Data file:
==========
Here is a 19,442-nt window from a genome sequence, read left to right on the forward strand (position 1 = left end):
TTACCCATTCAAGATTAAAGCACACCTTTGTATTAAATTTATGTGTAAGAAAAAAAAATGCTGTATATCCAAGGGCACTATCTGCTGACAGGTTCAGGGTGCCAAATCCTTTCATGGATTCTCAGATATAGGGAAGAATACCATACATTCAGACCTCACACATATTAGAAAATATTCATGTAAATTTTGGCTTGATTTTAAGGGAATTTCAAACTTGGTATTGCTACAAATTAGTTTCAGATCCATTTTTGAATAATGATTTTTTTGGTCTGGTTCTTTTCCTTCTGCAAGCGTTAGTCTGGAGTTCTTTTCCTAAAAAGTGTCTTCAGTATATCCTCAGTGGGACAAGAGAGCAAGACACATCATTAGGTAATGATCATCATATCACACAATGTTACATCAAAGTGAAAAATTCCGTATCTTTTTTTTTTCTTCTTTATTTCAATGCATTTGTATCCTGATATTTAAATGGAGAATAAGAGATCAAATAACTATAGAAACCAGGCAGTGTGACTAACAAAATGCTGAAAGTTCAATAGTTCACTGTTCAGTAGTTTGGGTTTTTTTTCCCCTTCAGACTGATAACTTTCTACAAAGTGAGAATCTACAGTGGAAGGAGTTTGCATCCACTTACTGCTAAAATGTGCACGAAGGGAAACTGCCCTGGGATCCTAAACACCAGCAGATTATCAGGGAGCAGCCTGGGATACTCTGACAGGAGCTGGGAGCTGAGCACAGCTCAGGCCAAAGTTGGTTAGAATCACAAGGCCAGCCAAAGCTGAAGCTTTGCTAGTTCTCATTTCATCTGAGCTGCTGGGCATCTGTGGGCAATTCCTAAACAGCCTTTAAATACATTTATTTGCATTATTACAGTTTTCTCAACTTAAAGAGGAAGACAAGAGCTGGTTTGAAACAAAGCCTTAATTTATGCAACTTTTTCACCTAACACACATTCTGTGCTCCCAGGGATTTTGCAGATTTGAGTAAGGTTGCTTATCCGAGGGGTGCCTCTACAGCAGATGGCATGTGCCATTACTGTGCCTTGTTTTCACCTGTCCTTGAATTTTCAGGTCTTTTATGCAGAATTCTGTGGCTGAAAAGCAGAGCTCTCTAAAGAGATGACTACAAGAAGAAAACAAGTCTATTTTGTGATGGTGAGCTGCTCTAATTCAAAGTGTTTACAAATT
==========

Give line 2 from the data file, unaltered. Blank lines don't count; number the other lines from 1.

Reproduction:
TTACCCATTCAAGATTAAAGCACACCTTTGTATTAAATTTATGTGTAAGAAAAAAAAATGCTGTATATCCAAGGGCACTATCTGCTGACAGGTTCAGGGTGCCAAATCCTTTCATGGATTCTCAGATATAGGGAAGAATACCATACATTCAGACCTCACACATATTAGAAAATATTCATGTAAATTTTGGCTTGATTTTAAGGGAATTTCAAACTTGGTATTGCTACAAATTAGTTTCAGATCCATTTTTGAATAATGATTTTTTTGGTCTGGTTCTTTTCCTTCTGCAAGCGTTAGTCTGGAGTTCTTTTCCTAAAAAGTGTCTTCAGTATATCCTCAGTGGGACAAGAGAGCAAGACACATCATTAGGTAATGATCATCATATCACACAATGTTACATCAAAGTGAAAAATTCCGTATCTTTTTTTTTTCTTCTTTATTTCAATGCATTTGTATCCTGATATTTAAATGGAGAATAAGAGATCAAATAACTATAGAAACCAGGCAGTGTGACTAACAAAATGCTGAAAGTTCAATAGTTCACTGTTCAGTAGTTTGGGTTTTTTTTCCCCTTCAGACTGATAACTTTCTACAAAGTGAGAATCTACAGTGGAAGGAGTTTGCATCCACTTACTGCTAAAATGTGCACGAAGGGAAACTGCCCTGGGATCCTAAACACCAGCAGATTATCAGGGAGCAGCCTGGGATACTCTGACAGGAGCTGGGAGCTGAGCACAGCTCAGGCCAAAGTTGGTTAGAATCACAAGGCCAGCCAAAGCTGAAGCTTTGCTAGTTCTCATTTCATCTGAGCTGCTGGGCATCTGTGGGCAATTCCTAAACAGCCTTTAAATACATTTATTTGCATTATTACAGTTTTCTCAACTTAAAGAGGAAGACAAGAGCTGGTTTGAAACAAAGCCTTAATTTATGCAACTTTTTCACCTAACACACATTCTGTGCTCCCAGGGATTTTGCAGATTTGAGTAAGGTTGCTTATCCGAGGGGTGCCTCTACAGCAGATGGCATGTGCCATTACTGTGCCTTGTTTTCACCTGTCCTTGAATTTTCAGGTCTTTTATGCAGAATTCTGTGGCTGAAAAGCAGAGCTCTCTAAAGAGATGACTACAAGAAGAAAACAAGTCTATTTTGTGATGGTGAGCTGCTCTAATTCAAAGTGTTTACAAATT